Tuesday in December (2016)
Today, I shoot two rolls of black and white film. It was mostly sunny with some white fleecy clouds.
After getting the metro to Basmane Railway Station, I start to walk down Anafartalar Caddesi through the market. There are many shops, tea places, and some restaurants in this old traditional area. I found it to be a good place for street photography.
Now Syrian refugees have largely taken over the place. The Turks are not very happy about it, generally. Many of the shops have been taken over by the new immigrants. One now sees women fully robed in black, heads and sometimes faces completely covered. This is not normal, except in some places in the southeast of the country. It is tricky getting pictures of them, so one must do it clandestinely. Sometimes, one can wait for them to walk into the frame of the picture, while pretending to be photographing something else. Sometimes I walk past them and then shoot the picture from the other side, as if shooting a shop.
Near the big square next to Hamidiye Camii, there is an old traditional house. There is a plaque on the side that says that it is the house where the imam (religious official) was living who married Ataturk and his wife, Latifiye. The house is now empty but once was a sort of mansion. The ground floor is of stone, but the upper floor is wooden with a balcony, now in a state of decay. It is now falling down. No one is doing anything to restore it, apparently.
At any rate, it seems that his wife was more of a nuisance to Mustafa Kemal than anything else. He had bigger things on his mind and liked his independence. He was a military man, after all. He was making a nation. Not an easy task, when one had to fight a war and overcome all the political obstacles. Politics got in the way. He was sitting up nights with his associates, often playing cards and drinking raki. Sometimes till dawn, it is said.
At some point, not too long after the marriage, Ataturk divorced Latifiye. It seems that she was just in the way, especially when he had to travel around the country. He gave up the idea of marriage. Smart man!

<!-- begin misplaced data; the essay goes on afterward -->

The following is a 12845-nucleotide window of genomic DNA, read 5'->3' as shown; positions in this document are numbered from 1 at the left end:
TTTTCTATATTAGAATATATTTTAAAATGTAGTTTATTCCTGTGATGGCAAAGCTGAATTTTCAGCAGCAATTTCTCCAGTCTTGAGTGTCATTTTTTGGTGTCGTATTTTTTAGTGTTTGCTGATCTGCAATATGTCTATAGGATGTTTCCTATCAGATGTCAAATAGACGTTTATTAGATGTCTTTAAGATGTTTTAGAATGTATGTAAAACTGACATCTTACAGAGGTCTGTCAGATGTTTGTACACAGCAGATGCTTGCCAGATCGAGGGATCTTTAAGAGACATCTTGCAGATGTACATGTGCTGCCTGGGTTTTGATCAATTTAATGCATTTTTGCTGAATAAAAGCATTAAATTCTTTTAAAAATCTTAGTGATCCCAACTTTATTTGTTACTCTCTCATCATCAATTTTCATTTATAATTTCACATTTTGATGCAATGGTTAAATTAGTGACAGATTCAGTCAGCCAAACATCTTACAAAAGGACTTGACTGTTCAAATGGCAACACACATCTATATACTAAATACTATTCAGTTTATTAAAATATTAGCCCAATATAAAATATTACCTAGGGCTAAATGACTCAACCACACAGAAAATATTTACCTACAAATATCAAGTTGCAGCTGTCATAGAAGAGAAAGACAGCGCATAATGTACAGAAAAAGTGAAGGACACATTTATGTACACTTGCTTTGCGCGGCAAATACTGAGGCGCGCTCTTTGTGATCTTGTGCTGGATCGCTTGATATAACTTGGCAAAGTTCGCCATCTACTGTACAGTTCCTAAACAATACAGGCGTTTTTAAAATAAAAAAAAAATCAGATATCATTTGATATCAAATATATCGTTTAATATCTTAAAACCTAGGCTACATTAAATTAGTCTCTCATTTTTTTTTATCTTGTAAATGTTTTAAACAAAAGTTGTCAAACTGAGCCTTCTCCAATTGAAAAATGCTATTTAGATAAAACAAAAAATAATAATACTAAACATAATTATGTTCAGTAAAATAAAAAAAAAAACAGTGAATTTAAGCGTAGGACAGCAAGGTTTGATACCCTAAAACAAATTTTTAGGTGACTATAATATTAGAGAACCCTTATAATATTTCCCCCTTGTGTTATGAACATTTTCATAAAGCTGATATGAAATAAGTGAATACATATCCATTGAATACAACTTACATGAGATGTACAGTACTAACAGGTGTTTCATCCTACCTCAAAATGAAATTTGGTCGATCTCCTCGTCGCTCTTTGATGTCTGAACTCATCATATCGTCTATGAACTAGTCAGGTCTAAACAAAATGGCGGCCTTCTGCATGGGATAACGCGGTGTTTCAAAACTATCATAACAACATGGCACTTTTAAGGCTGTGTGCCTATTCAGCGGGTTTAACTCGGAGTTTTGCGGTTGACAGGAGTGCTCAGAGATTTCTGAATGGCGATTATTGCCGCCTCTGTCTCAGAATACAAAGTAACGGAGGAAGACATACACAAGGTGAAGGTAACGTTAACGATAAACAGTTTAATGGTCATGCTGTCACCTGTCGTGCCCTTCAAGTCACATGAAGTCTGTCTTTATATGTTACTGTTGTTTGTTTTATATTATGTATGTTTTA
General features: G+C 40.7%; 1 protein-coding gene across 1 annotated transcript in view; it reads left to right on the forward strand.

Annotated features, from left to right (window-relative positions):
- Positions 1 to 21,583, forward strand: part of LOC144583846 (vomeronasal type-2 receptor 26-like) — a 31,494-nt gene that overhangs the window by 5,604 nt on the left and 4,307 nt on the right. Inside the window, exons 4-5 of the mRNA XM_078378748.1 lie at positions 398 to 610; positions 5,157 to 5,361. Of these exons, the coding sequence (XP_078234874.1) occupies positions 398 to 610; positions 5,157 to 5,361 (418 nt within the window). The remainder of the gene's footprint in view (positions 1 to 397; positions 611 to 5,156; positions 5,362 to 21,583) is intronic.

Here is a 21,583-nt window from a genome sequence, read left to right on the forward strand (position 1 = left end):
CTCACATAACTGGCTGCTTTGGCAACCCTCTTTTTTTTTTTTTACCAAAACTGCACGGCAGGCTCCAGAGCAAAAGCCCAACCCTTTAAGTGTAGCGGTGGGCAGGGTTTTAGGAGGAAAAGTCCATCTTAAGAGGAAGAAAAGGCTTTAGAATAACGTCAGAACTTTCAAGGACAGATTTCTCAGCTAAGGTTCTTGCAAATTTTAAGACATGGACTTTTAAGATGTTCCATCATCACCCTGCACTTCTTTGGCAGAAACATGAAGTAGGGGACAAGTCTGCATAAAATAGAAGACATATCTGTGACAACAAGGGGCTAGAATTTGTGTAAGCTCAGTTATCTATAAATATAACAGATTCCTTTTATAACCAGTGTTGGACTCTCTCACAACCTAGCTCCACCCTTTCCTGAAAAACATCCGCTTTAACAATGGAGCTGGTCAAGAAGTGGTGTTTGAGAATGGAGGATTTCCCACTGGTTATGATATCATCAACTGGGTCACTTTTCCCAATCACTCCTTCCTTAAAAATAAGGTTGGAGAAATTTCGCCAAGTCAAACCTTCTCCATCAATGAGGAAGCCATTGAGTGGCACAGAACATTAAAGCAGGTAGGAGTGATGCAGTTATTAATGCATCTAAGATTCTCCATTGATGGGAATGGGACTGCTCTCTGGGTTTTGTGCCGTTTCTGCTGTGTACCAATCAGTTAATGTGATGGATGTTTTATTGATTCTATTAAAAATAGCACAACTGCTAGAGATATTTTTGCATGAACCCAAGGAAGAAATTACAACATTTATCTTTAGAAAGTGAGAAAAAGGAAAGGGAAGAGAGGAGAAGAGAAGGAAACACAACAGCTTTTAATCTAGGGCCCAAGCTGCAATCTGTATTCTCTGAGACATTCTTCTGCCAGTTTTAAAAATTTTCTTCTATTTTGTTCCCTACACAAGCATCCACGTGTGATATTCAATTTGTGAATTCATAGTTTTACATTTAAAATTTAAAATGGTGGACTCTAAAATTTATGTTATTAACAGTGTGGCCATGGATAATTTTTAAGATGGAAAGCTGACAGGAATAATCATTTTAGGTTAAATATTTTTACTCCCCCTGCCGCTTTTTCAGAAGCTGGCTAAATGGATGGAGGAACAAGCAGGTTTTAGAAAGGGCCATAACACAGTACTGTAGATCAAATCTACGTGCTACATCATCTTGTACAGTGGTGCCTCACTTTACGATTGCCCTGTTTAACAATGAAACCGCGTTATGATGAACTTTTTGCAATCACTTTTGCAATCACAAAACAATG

Almost down to the ancient Agora ruins, there is a very old hamam. It is hard to get good photographs of it in the narrow lane and the parked cars and trucks get in the way of the beautiful old wall that would make a great photograph. Too many cars get in the way of good photographs in this city. I try to keep cars out of my photographs as much as possible. But it is generally not possible. It is impossible to frame the shot.
Across from this old hamam is a kiratanesi, a tea house, where mostly old men meet, talk politics, and play games all through the day. It seems that the women do the work at home, while the men take their leisure outside the house. At least it seems true of this class of people.
I meet a Turkish guy in the small street. Being a foreigner, I must have caught his eye. One cannot help but sometimes stand out. He is running the tea room and invites me in for tea. I guess he liked me. Hospitality is a part of Turkish culture, after all. Certainly, more so than in Europe and the USA.
He brings me a small cup (glass) of tea. He asks me how the tea is. I tell him that it is good, but a little strong. (Guzel, ama az sert.) I tell him that it is “Muslu.” Mus is a rough city in the east of Turkey. He tells me that it is “Mardin” or “Sanlurfa” cay. OK. So, he got the point, that it was strong, but good. The common people in a down-scale area like this, generally like it strong. And maybe need it that way. I am able to get a couple of pictures of the place inside. More local colour.